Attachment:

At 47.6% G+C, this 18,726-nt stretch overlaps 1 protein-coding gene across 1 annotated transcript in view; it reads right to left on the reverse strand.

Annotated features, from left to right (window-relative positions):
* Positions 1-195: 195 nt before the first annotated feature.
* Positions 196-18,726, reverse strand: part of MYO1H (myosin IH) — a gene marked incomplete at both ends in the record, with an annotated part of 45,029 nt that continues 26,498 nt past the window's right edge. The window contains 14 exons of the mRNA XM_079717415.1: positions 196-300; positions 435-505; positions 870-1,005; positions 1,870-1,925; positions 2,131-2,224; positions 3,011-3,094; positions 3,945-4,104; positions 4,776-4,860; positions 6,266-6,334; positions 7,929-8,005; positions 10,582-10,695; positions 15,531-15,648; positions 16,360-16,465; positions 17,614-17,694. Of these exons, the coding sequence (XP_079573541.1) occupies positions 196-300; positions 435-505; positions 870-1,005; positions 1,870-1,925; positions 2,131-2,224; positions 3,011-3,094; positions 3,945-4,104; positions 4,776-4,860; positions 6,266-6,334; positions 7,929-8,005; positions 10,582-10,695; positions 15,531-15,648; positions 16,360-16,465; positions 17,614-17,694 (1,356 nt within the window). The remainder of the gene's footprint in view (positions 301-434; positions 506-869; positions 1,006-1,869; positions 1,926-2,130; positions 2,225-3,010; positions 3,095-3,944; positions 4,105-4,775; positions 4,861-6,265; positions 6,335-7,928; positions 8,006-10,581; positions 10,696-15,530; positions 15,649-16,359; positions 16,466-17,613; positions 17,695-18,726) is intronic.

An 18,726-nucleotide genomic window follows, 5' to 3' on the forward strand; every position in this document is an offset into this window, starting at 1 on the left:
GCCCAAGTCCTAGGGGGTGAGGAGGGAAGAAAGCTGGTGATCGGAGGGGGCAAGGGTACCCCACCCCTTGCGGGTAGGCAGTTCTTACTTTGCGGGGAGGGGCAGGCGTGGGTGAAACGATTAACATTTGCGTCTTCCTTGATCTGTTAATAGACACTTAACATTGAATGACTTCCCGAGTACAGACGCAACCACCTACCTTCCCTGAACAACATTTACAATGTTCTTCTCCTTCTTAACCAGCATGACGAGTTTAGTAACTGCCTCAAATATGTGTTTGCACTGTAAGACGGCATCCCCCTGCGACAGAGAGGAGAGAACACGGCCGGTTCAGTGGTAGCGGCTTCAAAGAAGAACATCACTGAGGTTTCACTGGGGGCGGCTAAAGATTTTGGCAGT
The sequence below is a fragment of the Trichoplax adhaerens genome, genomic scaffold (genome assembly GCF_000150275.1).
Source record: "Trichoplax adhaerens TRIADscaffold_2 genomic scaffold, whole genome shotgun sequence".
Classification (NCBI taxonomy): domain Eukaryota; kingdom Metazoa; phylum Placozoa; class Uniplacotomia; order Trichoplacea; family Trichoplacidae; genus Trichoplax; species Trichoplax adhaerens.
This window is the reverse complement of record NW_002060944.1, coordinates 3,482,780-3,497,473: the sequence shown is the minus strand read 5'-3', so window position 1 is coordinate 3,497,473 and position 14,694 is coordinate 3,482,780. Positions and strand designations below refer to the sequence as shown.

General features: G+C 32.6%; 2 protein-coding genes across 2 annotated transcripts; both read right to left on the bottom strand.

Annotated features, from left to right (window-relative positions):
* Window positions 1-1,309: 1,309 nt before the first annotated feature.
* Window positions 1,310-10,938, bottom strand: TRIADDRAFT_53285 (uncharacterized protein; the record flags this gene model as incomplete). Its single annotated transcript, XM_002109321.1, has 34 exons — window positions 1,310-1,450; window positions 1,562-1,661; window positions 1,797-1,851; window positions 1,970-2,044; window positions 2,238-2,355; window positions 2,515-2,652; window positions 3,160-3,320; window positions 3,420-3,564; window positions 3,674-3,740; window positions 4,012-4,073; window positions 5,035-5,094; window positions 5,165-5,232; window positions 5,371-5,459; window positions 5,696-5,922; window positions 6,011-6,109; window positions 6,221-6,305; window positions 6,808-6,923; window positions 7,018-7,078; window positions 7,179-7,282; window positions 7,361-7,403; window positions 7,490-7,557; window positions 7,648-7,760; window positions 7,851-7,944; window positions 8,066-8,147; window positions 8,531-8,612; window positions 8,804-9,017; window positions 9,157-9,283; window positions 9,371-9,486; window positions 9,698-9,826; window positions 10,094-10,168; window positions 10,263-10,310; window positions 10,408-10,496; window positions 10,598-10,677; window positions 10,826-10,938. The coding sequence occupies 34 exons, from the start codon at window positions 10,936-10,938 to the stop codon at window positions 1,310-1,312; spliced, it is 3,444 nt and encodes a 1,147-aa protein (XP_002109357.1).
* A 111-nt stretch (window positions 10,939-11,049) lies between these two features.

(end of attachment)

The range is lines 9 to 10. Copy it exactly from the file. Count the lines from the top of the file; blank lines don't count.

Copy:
Classification (NCBI taxonomy): domain Eukaryota; kingdom Metazoa; phylum Placozoa; class Uniplacotomia; order Trichoplacea; family Trichoplacidae; genus Trichoplax; species Trichoplax adhaerens.
This window is the reverse complement of record NW_002060944.1, coordinates 3,482,780-3,497,473: the sequence shown is the minus strand read 5'-3', so window position 1 is coordinate 3,497,473 and position 14,694 is coordinate 3,482,780. Positions and strand designations below refer to the sequence as shown.